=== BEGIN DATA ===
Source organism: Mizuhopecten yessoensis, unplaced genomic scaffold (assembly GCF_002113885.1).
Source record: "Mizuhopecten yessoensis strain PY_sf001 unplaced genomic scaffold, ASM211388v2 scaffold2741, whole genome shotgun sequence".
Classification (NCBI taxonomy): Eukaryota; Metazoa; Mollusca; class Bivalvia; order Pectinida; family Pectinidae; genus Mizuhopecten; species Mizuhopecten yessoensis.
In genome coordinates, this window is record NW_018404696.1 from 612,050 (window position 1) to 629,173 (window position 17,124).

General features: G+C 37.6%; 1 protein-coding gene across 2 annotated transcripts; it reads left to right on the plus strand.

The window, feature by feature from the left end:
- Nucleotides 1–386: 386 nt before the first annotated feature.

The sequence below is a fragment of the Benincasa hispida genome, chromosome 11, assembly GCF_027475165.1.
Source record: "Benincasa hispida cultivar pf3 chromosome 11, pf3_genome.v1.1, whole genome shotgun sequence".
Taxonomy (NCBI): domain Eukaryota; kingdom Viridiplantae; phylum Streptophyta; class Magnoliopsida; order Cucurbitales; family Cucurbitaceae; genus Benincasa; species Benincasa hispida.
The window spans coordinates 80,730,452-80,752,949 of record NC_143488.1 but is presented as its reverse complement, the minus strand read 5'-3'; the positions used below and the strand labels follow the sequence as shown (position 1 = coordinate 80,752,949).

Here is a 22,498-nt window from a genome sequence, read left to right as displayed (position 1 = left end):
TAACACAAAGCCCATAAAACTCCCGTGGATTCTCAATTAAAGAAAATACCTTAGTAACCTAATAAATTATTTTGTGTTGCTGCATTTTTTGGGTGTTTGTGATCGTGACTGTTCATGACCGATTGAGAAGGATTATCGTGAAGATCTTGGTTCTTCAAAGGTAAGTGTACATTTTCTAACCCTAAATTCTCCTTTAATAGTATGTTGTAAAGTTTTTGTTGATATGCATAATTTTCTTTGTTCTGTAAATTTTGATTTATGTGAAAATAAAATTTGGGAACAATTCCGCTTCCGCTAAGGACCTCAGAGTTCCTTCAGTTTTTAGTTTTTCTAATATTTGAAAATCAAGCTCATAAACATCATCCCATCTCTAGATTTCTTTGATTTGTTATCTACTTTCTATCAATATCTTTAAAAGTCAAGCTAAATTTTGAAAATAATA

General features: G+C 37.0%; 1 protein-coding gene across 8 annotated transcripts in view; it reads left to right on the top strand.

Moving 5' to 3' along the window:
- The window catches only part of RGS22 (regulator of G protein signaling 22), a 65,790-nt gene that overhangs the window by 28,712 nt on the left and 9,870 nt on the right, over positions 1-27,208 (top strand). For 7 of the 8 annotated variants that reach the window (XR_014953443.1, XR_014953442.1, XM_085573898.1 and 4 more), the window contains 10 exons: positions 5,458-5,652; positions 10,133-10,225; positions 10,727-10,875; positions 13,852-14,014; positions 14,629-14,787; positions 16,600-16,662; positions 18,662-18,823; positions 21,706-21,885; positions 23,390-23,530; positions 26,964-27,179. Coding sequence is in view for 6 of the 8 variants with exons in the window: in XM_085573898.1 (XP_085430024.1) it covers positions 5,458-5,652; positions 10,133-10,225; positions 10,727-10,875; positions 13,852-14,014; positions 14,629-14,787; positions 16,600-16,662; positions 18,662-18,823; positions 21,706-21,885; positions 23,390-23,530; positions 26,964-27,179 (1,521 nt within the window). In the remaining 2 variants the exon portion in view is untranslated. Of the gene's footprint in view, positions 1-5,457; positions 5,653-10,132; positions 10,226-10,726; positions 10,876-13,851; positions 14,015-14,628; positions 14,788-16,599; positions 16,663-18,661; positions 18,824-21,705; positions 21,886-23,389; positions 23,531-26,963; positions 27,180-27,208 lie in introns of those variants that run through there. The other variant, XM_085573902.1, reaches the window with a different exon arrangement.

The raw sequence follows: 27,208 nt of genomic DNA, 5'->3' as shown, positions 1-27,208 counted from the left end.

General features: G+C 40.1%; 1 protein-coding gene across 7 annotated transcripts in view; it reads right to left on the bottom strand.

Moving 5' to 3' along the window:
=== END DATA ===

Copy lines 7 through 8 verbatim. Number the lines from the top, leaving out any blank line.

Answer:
- Nucleotides 1–386: 386 nt before the first annotated feature.

The sequence below is a fragment of the Benincasa hispida genome, chromosome 11, assembly GCF_027475165.1.